Fossil History and Morphology of Heloderma and other Venom-producers in Anguimorpha

Mead, Jim I.

The Mammoth Site

Hot Springs, South Dakota USA

jmead@mammothsite.org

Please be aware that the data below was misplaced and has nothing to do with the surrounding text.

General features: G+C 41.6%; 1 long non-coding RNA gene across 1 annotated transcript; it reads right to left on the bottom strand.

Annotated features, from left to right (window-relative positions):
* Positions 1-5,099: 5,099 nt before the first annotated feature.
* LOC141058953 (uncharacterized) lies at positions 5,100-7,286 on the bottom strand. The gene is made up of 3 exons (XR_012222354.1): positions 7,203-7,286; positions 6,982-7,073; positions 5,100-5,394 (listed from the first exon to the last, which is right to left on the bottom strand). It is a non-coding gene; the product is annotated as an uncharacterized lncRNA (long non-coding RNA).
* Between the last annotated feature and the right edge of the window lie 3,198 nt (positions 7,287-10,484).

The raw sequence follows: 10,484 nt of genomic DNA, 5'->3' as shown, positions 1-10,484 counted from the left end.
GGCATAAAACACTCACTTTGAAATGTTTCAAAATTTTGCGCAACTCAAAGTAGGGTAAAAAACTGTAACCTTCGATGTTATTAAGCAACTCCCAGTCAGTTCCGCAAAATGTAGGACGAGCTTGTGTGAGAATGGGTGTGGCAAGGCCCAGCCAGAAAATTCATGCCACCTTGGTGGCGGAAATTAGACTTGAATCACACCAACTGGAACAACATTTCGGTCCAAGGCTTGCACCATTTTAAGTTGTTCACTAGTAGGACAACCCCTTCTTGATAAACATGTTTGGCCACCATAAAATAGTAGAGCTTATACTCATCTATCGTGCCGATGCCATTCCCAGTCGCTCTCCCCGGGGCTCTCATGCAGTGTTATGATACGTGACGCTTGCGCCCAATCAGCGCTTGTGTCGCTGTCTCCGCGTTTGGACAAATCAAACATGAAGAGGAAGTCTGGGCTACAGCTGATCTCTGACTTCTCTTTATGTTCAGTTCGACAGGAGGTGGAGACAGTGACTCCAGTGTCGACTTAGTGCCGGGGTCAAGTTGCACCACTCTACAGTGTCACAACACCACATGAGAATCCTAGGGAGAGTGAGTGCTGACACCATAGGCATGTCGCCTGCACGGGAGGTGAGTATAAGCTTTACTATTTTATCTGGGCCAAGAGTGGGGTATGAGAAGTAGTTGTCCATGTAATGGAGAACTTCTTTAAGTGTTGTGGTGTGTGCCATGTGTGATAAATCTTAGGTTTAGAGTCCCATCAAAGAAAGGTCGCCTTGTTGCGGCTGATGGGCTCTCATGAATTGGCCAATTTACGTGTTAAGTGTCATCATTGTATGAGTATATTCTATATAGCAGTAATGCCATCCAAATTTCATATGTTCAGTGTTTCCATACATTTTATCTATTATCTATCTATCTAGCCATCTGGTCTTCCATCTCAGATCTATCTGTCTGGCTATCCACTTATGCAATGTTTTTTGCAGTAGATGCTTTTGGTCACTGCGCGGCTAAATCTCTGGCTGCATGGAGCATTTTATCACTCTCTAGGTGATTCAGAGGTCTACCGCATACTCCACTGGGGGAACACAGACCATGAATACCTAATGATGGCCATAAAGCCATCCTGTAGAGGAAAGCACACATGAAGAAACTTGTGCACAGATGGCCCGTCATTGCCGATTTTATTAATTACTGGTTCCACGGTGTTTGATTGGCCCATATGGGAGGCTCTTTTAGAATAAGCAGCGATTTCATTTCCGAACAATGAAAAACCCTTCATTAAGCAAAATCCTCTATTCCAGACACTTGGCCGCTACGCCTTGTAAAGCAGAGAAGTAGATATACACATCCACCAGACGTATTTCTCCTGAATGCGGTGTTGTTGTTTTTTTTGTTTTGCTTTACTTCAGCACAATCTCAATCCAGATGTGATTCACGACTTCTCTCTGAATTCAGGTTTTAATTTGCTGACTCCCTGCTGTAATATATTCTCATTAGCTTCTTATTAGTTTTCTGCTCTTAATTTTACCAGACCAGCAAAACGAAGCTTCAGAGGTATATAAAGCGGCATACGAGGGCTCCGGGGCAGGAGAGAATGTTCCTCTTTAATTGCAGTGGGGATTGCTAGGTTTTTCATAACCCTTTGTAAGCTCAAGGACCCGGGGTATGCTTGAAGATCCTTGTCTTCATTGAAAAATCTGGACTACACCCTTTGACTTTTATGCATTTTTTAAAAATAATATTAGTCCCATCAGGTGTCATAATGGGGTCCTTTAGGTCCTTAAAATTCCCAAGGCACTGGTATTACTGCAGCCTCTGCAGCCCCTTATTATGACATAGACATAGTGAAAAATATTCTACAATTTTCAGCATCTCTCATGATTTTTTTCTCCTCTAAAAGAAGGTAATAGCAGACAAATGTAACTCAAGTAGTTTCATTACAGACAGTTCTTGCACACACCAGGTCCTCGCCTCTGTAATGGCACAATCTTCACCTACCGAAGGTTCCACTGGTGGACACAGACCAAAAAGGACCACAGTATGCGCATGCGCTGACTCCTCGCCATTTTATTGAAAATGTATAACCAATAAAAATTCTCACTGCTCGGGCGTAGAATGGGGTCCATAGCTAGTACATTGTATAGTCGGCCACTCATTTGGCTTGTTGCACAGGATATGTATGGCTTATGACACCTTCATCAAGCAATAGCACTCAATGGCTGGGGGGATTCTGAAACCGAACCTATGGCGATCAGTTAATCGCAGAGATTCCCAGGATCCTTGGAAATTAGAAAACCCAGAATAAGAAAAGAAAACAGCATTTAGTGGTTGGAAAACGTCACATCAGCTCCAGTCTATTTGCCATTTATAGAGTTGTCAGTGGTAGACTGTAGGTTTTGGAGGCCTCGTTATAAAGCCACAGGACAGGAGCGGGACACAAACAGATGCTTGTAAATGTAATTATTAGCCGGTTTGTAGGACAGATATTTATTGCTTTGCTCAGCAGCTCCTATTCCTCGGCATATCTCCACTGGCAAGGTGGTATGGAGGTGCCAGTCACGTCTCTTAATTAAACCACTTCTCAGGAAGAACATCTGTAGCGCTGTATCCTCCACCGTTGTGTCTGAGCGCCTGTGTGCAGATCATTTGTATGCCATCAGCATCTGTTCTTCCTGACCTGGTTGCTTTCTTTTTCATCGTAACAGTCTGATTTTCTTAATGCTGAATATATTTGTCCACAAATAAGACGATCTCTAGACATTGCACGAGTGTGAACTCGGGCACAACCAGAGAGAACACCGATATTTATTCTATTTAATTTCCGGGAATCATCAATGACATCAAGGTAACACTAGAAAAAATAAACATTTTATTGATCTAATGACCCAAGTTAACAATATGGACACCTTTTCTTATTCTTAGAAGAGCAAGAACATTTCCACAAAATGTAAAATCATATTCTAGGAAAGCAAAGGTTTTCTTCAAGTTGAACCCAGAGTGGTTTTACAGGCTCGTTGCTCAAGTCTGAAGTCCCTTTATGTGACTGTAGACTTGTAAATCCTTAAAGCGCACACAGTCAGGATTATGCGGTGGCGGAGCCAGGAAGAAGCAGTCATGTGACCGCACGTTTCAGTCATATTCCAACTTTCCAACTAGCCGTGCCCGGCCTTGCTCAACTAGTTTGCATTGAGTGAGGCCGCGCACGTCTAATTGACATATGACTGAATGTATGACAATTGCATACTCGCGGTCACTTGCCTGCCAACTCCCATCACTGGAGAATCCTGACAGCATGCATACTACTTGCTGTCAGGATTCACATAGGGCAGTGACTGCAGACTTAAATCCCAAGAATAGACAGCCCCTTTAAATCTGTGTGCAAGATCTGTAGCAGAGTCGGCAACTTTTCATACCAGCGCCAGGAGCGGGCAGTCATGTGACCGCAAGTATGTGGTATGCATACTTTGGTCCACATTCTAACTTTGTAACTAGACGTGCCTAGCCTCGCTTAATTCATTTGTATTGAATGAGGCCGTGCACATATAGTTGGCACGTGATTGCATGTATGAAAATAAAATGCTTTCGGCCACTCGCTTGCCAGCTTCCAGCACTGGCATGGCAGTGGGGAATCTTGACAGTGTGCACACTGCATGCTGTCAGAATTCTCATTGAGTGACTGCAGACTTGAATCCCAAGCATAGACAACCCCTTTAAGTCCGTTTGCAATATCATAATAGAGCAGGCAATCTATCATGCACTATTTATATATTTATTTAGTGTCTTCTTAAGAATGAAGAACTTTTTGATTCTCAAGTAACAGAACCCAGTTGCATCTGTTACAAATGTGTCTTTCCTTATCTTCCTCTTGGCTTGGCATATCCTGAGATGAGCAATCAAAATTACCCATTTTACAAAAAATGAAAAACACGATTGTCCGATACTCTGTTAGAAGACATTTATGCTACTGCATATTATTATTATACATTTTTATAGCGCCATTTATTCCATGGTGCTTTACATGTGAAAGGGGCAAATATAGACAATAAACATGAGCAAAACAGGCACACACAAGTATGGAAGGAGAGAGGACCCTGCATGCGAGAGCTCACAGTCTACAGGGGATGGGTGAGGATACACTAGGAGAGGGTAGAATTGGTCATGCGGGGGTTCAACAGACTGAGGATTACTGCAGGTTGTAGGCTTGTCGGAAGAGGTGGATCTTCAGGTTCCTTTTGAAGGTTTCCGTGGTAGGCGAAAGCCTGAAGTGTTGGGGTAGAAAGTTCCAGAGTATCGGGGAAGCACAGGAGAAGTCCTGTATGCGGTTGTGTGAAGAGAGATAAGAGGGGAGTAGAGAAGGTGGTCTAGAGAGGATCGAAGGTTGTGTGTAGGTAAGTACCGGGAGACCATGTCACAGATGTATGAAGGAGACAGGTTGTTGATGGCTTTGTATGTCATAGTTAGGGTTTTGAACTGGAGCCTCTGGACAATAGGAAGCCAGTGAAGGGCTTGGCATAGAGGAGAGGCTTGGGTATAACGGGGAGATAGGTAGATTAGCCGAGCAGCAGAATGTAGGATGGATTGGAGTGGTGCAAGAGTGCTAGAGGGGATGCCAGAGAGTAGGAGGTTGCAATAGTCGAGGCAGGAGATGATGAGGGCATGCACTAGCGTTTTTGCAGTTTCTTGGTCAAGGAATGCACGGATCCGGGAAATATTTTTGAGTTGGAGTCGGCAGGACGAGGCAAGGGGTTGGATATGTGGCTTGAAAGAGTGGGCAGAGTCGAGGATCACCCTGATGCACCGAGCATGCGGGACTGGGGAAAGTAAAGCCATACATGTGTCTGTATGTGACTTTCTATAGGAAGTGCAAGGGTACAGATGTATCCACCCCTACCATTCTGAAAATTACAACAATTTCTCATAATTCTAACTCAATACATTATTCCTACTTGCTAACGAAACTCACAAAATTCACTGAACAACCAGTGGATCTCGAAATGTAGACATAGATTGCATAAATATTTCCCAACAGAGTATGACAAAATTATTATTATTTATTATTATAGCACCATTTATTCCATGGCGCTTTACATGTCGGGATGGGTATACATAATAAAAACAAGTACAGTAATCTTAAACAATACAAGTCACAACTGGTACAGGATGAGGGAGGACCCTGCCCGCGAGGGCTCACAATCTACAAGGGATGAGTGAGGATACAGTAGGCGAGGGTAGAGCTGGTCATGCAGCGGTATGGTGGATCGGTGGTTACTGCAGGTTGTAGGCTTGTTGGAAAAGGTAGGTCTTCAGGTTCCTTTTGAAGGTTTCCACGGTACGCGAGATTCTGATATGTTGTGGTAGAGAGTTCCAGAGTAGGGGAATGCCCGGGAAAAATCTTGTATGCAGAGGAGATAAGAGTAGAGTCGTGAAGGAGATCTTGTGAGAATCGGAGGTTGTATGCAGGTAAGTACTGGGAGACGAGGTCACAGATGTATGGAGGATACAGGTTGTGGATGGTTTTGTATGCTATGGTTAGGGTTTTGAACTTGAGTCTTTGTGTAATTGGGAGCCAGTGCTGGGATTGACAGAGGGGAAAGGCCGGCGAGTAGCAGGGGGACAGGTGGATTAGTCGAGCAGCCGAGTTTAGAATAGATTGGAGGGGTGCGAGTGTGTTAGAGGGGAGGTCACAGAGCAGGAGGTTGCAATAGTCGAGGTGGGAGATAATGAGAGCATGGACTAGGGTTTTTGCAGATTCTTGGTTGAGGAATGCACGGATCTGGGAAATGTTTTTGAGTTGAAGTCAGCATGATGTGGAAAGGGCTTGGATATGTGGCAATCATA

With 130 million years of global history, Anguimorpha is a clade of lizards (squamates) with both limbed and limbless members within approximately 200 extinct and extant species. Phylogenetic analyses of Anguimorpha exist, however, there are disagreements largely due to the general discrepancy between morphology-based and molecular-based data. The fossil history of the group, although diverse, it is not robust. There are morphological characters that do allow some insight to their evolutionary history. A few select skeletal traits permit a better understanding about the evolution of venom use within the group, especially within the clade Monstersauria. The distinct base-to-tip groove in marginal teeth do imply direct use of venom and therefore can be tracked through geological time. Serration on the tooth edge (xiphidonty) once thought to imply potential ability for envenomation is now not a character for venom use because it occurs in non-venomous vertebrates such as crocodilians, dinosaurs, and sharks to name a few. Discussion and comparisons will focus on morphology and history of Monstersaurians: Paleosaniwa + Primadema + Gobiderma + Estesia + Helodermatidae (Paraderma + Eurheloderma + Lowesaurus + Heloderma).


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